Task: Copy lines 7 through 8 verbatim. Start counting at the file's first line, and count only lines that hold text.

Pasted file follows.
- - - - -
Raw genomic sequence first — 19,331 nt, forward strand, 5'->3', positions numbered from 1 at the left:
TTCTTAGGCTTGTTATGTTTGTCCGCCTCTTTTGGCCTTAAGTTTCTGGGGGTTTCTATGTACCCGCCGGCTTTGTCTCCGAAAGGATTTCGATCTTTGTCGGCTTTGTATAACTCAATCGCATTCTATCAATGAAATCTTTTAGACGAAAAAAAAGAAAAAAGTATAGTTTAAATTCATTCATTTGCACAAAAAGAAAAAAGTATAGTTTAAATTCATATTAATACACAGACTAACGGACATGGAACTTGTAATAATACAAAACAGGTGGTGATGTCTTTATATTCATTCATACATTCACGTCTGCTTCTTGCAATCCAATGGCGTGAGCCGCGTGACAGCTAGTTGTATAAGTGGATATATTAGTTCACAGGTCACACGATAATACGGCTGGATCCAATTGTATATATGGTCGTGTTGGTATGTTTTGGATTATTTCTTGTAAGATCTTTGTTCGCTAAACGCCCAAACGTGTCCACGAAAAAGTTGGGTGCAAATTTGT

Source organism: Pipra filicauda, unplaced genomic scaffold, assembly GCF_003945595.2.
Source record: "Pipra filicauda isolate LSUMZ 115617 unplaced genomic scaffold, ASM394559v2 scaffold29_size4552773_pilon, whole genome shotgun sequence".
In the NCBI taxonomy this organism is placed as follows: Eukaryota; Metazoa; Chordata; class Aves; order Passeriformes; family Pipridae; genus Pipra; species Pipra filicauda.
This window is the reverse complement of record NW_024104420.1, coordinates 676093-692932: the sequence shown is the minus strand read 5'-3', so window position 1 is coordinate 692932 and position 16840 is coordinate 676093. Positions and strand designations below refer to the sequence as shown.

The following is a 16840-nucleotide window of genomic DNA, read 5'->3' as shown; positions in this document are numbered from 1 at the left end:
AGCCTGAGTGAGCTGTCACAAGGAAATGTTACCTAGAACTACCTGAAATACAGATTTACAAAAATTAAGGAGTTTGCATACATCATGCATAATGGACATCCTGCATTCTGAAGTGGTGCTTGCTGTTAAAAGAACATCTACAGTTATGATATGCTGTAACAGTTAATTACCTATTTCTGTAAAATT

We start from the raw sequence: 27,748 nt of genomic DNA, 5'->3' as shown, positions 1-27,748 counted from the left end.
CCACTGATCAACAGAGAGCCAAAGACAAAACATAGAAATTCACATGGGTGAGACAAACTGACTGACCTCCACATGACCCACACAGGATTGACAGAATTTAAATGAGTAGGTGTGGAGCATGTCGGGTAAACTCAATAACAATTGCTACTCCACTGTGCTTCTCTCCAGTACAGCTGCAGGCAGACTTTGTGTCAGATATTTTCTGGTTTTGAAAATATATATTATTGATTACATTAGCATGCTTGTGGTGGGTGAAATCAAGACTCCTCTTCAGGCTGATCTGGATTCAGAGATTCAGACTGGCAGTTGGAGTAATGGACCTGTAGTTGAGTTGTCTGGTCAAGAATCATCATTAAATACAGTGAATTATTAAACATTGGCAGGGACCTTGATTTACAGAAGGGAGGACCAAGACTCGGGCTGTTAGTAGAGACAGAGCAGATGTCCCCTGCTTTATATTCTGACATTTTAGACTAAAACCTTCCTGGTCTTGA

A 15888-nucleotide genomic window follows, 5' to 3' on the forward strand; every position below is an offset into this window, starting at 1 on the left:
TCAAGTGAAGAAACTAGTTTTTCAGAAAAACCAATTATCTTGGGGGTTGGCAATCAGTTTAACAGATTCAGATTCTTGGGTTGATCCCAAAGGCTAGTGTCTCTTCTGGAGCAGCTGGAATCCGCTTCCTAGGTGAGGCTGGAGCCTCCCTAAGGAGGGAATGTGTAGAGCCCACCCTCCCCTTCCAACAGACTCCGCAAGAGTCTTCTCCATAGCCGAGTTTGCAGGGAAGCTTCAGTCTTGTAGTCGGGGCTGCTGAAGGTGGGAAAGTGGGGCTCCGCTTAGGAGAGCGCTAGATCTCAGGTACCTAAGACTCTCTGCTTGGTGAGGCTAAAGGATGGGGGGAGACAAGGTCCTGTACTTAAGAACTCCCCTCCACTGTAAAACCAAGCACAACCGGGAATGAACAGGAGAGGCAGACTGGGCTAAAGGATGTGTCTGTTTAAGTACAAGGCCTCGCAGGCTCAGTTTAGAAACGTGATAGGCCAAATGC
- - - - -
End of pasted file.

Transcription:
The following is a 16840-nucleotide window of genomic DNA, read 5'->3' as shown; positions in this document are numbered from 1 at the left end:
AGCCTGAGTGAGCTGTCACAAGGAAATGTTACCTAGAACTACCTGAAATACAGATTTACAAAAATTAAGGAGTTTGCATACATCATGCATAATGGACATCCTGCATTCTGAAGTGGTGCTTGCTGTTAAAAGAACATCTACAGTTATGATATGCTGTAACAGTTAATTACCTATTTCTGTAAAATT